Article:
You get several options in terms of memory. First, the FL100 comes with 128MB or 256MB (also a 64MB version though this was no longer sold where I bought mine). I chose the 128MB model because I thought I could always just add more memory through an SD card. Boy was that a mistake. My advice to anyone that decides on getting a FL100 is to pay the extra US$40 or so for the extra 128MB. I am only a fan of MP3 recordings that are made at high quality levels (>256kbps) as that’s the only way that MP3 sounds even decent. 128MB can fill up really fast when some songs take up 9MB. I’m upset with myself because I could really have used the extra space. That’s not the fault of the FL100 but just a quick buying guide for those of you out there.
I guess I shouldn’t really complain because in addition to the internal memory, the FL100 also accepts SD/MMC cards which is great for expanding its capacity. I have a 128MB SD card from my Minolta digital camera so I used that and it was easy to read. One word of advice, I had a little bit of an issue with formatting the card because I stupidly selected the PC to format the SD card with FAT32 instead of just FAT sectors. Anyway, to make a long story short, the FL100 did not read my SD card at first, but I fixed this by formatting the SD card on a PC to FAT sectors. Compatibility issues are important.
You get a lot of different controls within the menu function that lets you control everything from erasing files, repeating songs, to selecting different languages. The menus are very functional and easy to navigate. One interesting aspect is that you can make different folders to better organize your music. But with limited memory, you’ll probably change the music pretty often so what’s really the point?
The software that comes with the FL100 is designed simply for transferring files. It is rather simplistic, which is actually kind of nice. Realplayer is included though I didn’t bother to install it. FYI, the player can also take WMA format files so this makes it pretty friendly to different music types. The software also comes with a very cool function that upgrades the firmware of the device. Thus far, even though I have tried, I have not had much need or even been able to find an upgrade for the firmware. Anyway, it’s nice that they thought about it.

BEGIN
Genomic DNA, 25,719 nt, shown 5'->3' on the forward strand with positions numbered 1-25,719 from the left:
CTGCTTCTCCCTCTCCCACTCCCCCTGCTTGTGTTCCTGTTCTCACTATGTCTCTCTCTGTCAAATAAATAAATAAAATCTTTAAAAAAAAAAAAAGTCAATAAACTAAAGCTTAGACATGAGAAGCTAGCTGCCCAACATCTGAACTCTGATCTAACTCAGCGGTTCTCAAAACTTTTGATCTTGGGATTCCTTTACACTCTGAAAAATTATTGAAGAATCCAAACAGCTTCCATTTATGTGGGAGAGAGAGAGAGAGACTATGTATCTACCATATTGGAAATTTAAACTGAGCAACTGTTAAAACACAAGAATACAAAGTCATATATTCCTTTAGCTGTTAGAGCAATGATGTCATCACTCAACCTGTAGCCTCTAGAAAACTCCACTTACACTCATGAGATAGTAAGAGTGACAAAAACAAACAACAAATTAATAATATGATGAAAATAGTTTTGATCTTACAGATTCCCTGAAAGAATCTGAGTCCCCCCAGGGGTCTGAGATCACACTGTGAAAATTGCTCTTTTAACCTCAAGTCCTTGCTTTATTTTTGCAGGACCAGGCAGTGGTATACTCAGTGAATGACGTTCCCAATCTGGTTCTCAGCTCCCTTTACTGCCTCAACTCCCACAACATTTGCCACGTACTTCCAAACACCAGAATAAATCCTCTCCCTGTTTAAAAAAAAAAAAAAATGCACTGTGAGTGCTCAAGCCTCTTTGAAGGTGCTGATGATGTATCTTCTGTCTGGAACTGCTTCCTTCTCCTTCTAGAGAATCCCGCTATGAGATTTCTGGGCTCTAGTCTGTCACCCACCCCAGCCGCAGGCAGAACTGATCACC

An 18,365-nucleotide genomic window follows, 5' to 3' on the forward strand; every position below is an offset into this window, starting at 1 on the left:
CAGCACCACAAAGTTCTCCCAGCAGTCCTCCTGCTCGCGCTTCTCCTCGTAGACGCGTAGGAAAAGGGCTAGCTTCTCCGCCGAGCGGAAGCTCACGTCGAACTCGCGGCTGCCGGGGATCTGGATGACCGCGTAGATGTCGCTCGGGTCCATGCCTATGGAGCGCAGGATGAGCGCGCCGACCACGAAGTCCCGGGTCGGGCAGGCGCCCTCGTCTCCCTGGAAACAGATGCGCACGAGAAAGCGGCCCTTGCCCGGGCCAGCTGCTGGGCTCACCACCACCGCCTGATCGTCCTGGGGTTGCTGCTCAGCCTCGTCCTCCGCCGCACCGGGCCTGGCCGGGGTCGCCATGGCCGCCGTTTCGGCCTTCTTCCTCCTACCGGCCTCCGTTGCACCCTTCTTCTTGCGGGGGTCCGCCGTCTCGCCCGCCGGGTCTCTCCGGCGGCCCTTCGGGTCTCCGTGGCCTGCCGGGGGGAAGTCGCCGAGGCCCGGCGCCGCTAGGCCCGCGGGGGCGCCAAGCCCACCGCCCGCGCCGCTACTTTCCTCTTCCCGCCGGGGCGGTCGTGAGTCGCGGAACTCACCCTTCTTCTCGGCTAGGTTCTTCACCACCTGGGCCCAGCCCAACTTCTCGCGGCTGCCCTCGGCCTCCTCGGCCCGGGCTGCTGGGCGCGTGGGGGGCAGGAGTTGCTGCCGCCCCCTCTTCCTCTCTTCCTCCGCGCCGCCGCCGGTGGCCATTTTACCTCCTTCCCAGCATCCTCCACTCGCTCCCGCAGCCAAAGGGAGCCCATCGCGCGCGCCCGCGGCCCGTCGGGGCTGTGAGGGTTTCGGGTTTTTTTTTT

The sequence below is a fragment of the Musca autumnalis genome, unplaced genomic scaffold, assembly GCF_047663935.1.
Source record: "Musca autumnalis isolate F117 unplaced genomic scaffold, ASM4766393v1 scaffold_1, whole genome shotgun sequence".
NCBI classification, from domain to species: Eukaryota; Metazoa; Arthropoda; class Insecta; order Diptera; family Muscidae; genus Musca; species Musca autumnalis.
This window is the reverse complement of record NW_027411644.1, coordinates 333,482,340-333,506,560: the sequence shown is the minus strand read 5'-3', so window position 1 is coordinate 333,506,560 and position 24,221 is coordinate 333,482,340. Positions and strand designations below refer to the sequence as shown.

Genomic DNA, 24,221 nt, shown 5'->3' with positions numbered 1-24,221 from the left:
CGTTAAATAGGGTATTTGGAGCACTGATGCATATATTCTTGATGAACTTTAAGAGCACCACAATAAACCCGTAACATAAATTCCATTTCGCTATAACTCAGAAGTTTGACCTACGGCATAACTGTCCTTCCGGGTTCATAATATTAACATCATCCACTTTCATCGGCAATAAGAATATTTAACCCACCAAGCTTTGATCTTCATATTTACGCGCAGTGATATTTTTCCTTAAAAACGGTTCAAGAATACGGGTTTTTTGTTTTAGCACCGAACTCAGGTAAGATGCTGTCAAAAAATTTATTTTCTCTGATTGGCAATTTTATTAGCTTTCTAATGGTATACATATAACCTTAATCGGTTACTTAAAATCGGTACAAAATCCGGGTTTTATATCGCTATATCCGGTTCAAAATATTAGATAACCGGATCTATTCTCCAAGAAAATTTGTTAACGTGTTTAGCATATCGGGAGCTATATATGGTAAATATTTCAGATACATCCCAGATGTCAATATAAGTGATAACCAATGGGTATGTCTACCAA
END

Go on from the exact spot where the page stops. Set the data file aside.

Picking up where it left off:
I should add that the FL100 can actually act as a memory disk if you really want it to. The main hindrance that I found is that it needs the MPIO software installed to be able to transfer files back and forth. I could be wrong, but I could not get my computer to recognize the FL100 as another drive or disk. Still if you need, you can download files onto its memory or SD slot and move it between different sources. Not really what I bought the FL100 for so its not an issue to me.
The FL100 also has a built in radio and voice recording functions. You can even record FM radio as I understand though I didn’t try this. Both of these are not functions that I would really ever use, but I did try the voice recording. It was reasonably clear and was pretty easy to use. If this is important, then you’ll be happy.
The FL100 does go through batteries pretty quickly. I get through at least one rechargeable AAA battery during about 1 day of usage in my office. You get more power out of a good Duracell AAA battery but the rechargeable AAA is easy enough to recharge. I disagree with the company’s assertion of 11 hours, it’s closer to 6-8.
So at the end of the day, what’s the verdict? Well if you want a small MP3 player… look no further. This is it, the ESSENTIAL MP3 player to date. It is small, light, takes regular batteries, has solid sound, and is expandable through the SD slot. At just over US$200 I guess it’s not cheap, but I still think this is something I would highly recommend right now. I believe the iPod is almost a completely different type of device so I’m not drawing any comparisons. Versus, other MP3 devices like USB keys and other comparable models, I think this one is your best choice.